After 17 years, 14 transitional governments and more than $8 billion in foreign aid, the country is as violent and lawless — and many say hopeless — as ever.

 Early this month, a man who had been running an orphanage for 18 years was fatally shot in the head. A few days before that, 20 women sweeping the streets were blown up by a bomb buried in a pile of garbage. No one is safe, and perhaps no place on earth more closely resembles Thomas Hobbes’s description of a state of nature in which life is “nasty, brutish and short.”
Nothing seems to be able to lift Somalia’s curse of anarchy. And part of the problem, a rising number of Western academics and Somali professionals argue, is that the bulk of outside efforts have concentrated on standing up a strong central government, which may be anathema in a country where authority tends to be diffuse and clan-based.

The United Nations and donor countries are plowing millions of dollars into the Transitional Federal Government, an entity essentially created by the United Nations, with the idea of bringing order to Somalia from the top down.

But the transitional government is essentially on life support. Its presence in Mogadishu, the capital, is limited to a few blocks that are constantly shelled. It is unpopular and, by extension, weak. Its leaders are consumed by yet another round of infighting.

President Abdullahi Yusuf Ahmed, a former warlord, is enraged that Prime Minister Nur Hassan Hussein, a former Red Crescent official, had the gall to try to fire Mogadishu’s mayor, another ex-warlord — the “ex” being a term of art because the mayor is widely accused of running an extortion ring.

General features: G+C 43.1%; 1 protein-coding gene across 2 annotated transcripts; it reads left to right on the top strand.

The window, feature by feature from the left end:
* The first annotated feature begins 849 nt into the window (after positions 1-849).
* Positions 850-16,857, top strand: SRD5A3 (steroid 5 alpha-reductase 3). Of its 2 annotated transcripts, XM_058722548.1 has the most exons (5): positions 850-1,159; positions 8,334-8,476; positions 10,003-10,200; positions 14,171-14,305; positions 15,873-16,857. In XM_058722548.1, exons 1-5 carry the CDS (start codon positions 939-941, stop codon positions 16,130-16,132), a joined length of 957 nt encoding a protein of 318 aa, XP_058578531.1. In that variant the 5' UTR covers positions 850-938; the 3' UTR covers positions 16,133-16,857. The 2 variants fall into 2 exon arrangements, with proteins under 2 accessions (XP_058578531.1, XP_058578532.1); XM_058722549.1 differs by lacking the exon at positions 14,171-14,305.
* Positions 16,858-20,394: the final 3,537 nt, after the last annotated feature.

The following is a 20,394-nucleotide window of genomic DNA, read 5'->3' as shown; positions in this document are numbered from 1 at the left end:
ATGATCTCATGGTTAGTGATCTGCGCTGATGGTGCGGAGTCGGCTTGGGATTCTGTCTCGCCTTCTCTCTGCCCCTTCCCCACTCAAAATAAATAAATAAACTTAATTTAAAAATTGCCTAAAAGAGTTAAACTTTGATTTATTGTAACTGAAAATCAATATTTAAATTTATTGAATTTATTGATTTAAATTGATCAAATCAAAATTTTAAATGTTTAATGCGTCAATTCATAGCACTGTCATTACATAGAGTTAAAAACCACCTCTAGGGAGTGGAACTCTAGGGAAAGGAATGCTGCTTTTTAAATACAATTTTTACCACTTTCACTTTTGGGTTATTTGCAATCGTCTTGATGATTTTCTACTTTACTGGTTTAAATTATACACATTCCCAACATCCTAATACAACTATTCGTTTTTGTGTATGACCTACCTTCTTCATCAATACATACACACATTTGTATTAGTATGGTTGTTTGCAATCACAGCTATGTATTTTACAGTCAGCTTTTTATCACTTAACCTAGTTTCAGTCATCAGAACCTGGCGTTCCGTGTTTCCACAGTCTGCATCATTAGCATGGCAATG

Ken Menkhaus, a professor at Davidson College in North Carolina who specializes in Somalia, likened the transitional government to an hourglass, with no professional class or civil service at its core. Instead, there are “a whole bunch of ministers at the top, a whole bunch of soldiers at the bottom and nothing in between.”
But there may be another answer: going local.

Many Somali intellectuals and Western academics are pushing an alternative form of government that might be better suited to Somalia’s fluid, fragmented and decentralized society. The new idea, which is actually an old idea that seems to be enjoying something of a renaissance because of the transitional government’s shortcomings, is to rebuild Somalia from the bottom up.
It is called the building block approach. The first blocks would be small governments at the lowest levels, in villages and towns. These would be stacked to form district and regional governments. The last step would be uniting the regional governments in a loose national federation that controlled, say, currency issues and the pirate-infested shoreline, but did not sideline local leaders.

“It’s the only way viable,” said Ali Doy, a Somali analyst who works closely with the United Nations. “Local government is where the actual governance is. It’s more realistic, it’s more sustainable and it’s more secure.”
Technically, the current transitional government is a federal system that is supposed to share power with various regions, but it is unclear, even to the people in the government, what exactly that means.

Somalia has always been a tricky place to rule. On the surface, it seems like one of the most homogeneous countries on the planet: almost all of its estimated seven million to eight million people share the same language, religion, culture and ethnicity. But, in fact, it is one of the most fragmented. In Somalia, it is all about clan.